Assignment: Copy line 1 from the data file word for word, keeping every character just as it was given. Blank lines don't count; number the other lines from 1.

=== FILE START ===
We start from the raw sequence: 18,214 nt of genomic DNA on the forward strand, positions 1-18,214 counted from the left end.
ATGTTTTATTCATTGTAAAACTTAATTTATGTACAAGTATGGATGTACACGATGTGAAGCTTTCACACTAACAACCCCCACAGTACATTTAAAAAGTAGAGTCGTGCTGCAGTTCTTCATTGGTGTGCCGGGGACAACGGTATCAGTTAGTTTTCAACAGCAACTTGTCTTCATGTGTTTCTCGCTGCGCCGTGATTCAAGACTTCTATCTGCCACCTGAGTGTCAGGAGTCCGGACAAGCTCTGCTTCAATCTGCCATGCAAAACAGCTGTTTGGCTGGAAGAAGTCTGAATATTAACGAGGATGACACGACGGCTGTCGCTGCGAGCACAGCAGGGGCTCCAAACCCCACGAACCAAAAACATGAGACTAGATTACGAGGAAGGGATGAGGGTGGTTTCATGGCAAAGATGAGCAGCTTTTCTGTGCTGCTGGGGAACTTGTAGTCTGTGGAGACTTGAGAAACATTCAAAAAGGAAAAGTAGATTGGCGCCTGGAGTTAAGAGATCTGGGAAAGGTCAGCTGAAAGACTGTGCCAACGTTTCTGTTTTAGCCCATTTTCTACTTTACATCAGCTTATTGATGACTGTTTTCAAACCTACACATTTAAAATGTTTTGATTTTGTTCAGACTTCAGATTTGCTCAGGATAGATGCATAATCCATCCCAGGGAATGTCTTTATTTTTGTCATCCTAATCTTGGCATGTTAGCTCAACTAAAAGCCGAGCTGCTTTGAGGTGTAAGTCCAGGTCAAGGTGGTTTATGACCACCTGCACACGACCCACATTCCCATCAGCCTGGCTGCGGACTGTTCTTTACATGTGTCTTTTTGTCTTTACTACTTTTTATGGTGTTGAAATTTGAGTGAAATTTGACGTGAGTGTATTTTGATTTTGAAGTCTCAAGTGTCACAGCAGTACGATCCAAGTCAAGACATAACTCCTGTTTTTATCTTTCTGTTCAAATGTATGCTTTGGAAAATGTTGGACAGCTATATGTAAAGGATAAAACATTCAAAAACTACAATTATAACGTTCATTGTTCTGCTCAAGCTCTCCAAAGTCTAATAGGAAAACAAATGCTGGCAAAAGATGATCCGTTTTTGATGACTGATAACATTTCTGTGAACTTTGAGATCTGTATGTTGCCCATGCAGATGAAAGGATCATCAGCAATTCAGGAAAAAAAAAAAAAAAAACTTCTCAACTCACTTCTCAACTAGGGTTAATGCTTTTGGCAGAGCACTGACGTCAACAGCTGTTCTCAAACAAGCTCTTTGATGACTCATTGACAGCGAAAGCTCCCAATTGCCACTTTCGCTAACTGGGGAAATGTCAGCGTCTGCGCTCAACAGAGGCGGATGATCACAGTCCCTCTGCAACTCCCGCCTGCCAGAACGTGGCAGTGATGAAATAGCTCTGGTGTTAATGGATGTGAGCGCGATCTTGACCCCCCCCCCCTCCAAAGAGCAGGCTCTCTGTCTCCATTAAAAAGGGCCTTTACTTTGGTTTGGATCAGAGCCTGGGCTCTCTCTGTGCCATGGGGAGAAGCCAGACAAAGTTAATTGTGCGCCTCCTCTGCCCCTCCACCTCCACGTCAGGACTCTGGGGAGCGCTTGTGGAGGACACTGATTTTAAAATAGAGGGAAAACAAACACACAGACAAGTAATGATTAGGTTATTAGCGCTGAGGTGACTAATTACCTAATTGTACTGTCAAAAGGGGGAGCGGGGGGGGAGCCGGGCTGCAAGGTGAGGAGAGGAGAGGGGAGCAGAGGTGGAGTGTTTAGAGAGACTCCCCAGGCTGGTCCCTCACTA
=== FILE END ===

We start from the raw sequence: 18,214 nt of genomic DNA on the forward strand, positions 1-18,214 counted from the left end.